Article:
Pele dead at 82: tributes flow after news Brazil’s ‘king of football’ has lost battle to cancer

Brazilian soccer legend Pele has sadly lost his 15-month battle with cancer.

His daughter announced on Instagram that her father, born Edson Arantes do Nascimento but known worldwide as Pele, passed away in a Sao Paulo hospital

WATCH THE VIDEO ABOVE: Mark Beretta pays tribute to Pele.

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“We love you infinitely, rest in peace,” shared Kelly Nascimento. Her comment was alongside a photo of family members’ hands holding Pele’s hand in a hospital bed.

His agent Joe Fraga confirmed his death.

Pele, 82, was hospitalized on November 29 due to a respiratory infection and a “chemotherapy re-evaluation” for his colon cancer, which was diagnosed in September 2021.

But updates from the hospital earlier this week said Pelé’s health had deteriorated and the cancer had progressed.

At the end of Boxing Day (AEDT) it was assumed that Pele would not have long to live and later reports surfaced that the world soccer champion had died.

Brazilian fans held up banners for Pele as the legend’s health deteriorated during the World Cup in Qatar. Credit: Getty Images

Football fans had been ridiculing Pele for every health update since his condition began to deteriorate during the last World Cup in Qatar.

In amazing scenes, fans took giant banners of their hero as eye-catching tributes to Brazil games.

Brazilian fans hold up a banner for Pele during the recent World Cup in Qatar. Credit: PA Images via Getty Images

His family recently took to Instagram to post touching tributes and pictures of their father as they spent Christmas by his side during his final days at the Albert Einstein Jewish Hospital in Sao Paulo.

Before his death, daughter Kely Nascimento posted a picture of the football immortal and wrote: “The essence of Christmas. We thank you all for all the love and light you are sending.

“We continue to be here, in the struggle and in the faith. One more night together,” she wrote on Friday.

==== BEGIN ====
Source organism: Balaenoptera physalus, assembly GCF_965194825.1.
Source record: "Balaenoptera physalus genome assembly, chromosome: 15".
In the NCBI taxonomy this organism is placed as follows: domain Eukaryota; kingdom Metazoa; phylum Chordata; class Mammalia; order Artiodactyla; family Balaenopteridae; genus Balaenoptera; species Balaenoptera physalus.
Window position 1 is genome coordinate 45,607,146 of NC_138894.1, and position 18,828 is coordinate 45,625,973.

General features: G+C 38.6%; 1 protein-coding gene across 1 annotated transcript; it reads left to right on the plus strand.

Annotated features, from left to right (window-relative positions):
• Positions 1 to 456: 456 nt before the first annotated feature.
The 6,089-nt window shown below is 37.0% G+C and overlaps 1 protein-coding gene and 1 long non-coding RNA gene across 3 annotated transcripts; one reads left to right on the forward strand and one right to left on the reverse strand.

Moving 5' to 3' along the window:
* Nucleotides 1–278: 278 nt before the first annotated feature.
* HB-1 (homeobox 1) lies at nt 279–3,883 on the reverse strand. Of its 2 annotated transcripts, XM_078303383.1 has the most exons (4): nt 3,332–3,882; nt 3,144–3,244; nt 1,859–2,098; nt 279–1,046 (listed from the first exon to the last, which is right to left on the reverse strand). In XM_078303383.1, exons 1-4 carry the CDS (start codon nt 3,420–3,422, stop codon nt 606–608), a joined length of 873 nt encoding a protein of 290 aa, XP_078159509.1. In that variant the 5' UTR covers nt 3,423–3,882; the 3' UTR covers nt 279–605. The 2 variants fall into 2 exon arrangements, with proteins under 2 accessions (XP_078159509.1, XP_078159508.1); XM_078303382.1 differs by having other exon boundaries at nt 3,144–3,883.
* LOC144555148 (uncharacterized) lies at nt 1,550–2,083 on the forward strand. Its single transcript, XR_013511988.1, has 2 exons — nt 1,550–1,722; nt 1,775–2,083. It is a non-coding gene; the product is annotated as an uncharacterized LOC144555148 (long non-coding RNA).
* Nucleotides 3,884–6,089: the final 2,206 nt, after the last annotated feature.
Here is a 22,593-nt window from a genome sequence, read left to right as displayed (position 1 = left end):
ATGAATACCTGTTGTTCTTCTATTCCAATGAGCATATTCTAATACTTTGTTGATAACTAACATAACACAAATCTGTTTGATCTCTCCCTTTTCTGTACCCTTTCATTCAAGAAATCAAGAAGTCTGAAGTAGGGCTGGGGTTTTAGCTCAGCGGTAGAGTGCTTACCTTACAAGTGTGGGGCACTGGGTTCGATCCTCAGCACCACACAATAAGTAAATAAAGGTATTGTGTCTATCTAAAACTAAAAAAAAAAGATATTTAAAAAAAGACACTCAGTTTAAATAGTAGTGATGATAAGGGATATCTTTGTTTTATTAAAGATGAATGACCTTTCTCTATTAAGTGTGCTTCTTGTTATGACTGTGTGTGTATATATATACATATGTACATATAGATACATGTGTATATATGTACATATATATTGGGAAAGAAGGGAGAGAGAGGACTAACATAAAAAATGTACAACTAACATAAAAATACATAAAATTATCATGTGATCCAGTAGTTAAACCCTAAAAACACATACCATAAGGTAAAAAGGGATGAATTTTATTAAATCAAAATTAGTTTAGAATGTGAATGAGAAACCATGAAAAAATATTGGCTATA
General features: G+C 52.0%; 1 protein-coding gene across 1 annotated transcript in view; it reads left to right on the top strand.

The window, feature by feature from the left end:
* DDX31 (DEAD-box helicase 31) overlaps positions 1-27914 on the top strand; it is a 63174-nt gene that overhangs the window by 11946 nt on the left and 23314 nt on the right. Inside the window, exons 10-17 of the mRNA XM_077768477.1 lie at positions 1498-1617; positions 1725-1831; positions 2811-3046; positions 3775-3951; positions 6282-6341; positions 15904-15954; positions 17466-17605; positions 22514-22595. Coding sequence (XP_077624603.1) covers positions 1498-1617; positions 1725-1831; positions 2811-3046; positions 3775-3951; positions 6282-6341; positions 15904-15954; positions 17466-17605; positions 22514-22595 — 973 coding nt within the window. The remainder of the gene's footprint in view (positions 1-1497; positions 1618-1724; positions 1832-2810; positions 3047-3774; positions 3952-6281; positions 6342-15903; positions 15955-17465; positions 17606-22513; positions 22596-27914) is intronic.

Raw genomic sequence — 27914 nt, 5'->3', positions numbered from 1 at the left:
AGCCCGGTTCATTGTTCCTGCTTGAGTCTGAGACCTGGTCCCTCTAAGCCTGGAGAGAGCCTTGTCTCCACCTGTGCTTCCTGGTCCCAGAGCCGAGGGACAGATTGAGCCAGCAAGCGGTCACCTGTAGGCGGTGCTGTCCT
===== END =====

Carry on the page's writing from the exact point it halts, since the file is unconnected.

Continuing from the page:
Pele with his daughter in the hospital. Credit: Instagram

She also shared a photo taken with her brother, Brazilian footballer and coach Edinho, who arrived at the hospital on Christmas Eve. Posting on his own Instagram account, Edinho held his father’s hand and wrote, “Father… my strength is yours.”

Nascimento announced earlier in the week that the family would spend Christmas at Pele’s side in the hospital.

She previously thanked the well-wishers for their tributes and messages of support.

“Our Christmas at home has been suspended,” Nascimento wrote on Wednesday.

“We decided with the doctors that for a variety of reasons it would be better for us to stay[in the hospital]with all the care that this new family…Einstein is giving us,” she added.

After Pele was hospitalized in November, Nascimento explained that the former soccer player is also battling COVID, despite having been vaccinated “at all doses” and the chemotherapy made him more vulnerable.

Born Edson Arantes do Nascimento, he was widely regarded as one of the greatest football players in history.

Fans regularly called him “King of Soccer” or “King of Soccer” or simply “King Pele”. He is also in contention for the ‘greatest of all time’ along with Argentina’s Diego Maradona and Lionel Messi.

Pele’s magical career

Widely considered one of football’s greatest players, Pelé spent nearly two decades enchanting fans and impressing opponents as the game’s top scorer with Brazilian club Santos and the Brazil national team.

He competed in four World Cups, winning three – 1958, 1962, 1970 – and scoring 12 goals in 14 games.

He scored 1,281 goals in 1,363 games during his professional career.

His grace, athleticism and mesmerizing moves enchanted players and fans alike. He orchestrated a fast, flowing style that revolutionized the sport—a samba-like flair that embodied his country’s elegance on the field.

He led Brazil to the height of football and became the world’s ambassador for his sport on a journey that began on the streets of Sao Paulo state, where he kicked a sock stuffed with newspapers or rags.

When talking about football’s greatest players, apart from Pele, only the late Diego Maradona, Lionel Messi and Cristiano Ronaldo are mentioned.

Various sources counting different series of games list Pele’s total goals anywhere between 650 (league games) and 1281 (all senior games, some against low-level competition).

The player who would be dubbed ‘The King’ was introduced to the world at the age of 17 at the 1958 World Cup in Sweden, becoming the youngest ever player at that tournament. He was carried off the field on the shoulders of his team-mates after scoring twice in Brazil’s 5-2 win over the host nation in the final.

Injuries limited him to just two games as Brazil retained the 1962 World Cup title, but Pele was the landmark of his country’s World Cup triumph in Mexico 1970. He scored in the final and set up Carlos Alberto with a smooth pass to score the last goal in a 4-1 win over Italy.

Football king Pele celebrates Brazil’s victory over Italy at the 1970 World Cup in Mexico. Credit: Alessandro Sabattini/Getty Images